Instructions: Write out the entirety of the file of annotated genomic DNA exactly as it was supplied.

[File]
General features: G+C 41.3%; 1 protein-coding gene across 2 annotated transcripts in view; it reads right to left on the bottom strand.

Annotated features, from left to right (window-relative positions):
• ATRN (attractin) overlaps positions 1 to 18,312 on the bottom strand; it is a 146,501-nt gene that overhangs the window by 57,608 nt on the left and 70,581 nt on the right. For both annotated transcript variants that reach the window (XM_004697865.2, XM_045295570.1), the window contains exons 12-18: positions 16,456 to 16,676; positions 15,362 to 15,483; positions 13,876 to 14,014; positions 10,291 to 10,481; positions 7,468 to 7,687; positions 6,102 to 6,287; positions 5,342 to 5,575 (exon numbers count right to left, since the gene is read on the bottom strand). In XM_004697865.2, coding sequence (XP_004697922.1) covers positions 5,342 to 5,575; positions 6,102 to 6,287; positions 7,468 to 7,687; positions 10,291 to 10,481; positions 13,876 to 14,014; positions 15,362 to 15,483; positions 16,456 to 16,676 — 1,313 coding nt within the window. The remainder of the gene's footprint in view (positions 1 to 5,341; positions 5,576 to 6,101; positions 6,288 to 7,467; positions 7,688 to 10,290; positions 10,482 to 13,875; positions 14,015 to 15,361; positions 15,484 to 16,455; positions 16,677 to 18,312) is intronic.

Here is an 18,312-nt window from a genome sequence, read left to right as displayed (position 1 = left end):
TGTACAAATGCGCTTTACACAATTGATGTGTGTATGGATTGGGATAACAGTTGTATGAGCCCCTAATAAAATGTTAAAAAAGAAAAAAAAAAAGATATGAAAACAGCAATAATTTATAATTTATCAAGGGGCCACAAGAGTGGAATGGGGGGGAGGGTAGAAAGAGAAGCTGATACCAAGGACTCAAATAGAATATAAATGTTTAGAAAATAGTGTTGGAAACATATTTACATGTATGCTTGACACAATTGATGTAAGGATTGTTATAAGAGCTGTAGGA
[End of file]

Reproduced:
General features: G+C 41.3%; 1 protein-coding gene across 2 annotated transcripts in view; it reads right to left on the bottom strand.

Annotated features, from left to right (window-relative positions):
• ATRN (attractin) overlaps positions 1 to 18,312 on the bottom strand; it is a 146,501-nt gene that overhangs the window by 57,608 nt on the left and 70,581 nt on the right. For both annotated transcript variants that reach the window (XM_004697865.2, XM_045295570.1), the window contains exons 12-18: positions 16,456 to 16,676; positions 15,362 to 15,483; positions 13,876 to 14,014; positions 10,291 to 10,481; positions 7,468 to 7,687; positions 6,102 to 6,287; positions 5,342 to 5,575 (exon numbers count right to left, since the gene is read on the bottom strand). In XM_004697865.2, coding sequence (XP_004697922.1) covers positions 5,342 to 5,575; positions 6,102 to 6,287; positions 7,468 to 7,687; positions 10,291 to 10,481; positions 13,876 to 14,014; positions 15,362 to 15,483; positions 16,456 to 16,676 — 1,313 coding nt within the window. The remainder of the gene's footprint in view (positions 1 to 5,341; positions 5,576 to 6,101; positions 6,288 to 7,467; positions 7,688 to 10,290; positions 10,482 to 13,875; positions 14,015 to 15,361; positions 15,484 to 16,455; positions 16,677 to 18,312) is intronic.

Here is an 18,312-nt window from a genome sequence, read left to right as displayed (position 1 = left end):
TGTACAAATGCGCTTTACACAATTGATGTGTGTATGGATTGGGATAACAGTTGTATGAGCCCCTAATAAAATGTTAAAAAAGAAAAAAAAAAAGATATGAAAACAGCAATAATTTATAATTTATCAAGGGGCCACAAGAGTGGAATGGGGGGGAGGGTAGAAAGAGAAGCTGATACCAAGGACTCAAATAGAATATAAATGTTTAGAAAATAGTGTTGGAAACATATTTACATGTATGCTTGACACAATTGATGTAAGGATTGTTATAAGAGCTGTAGGA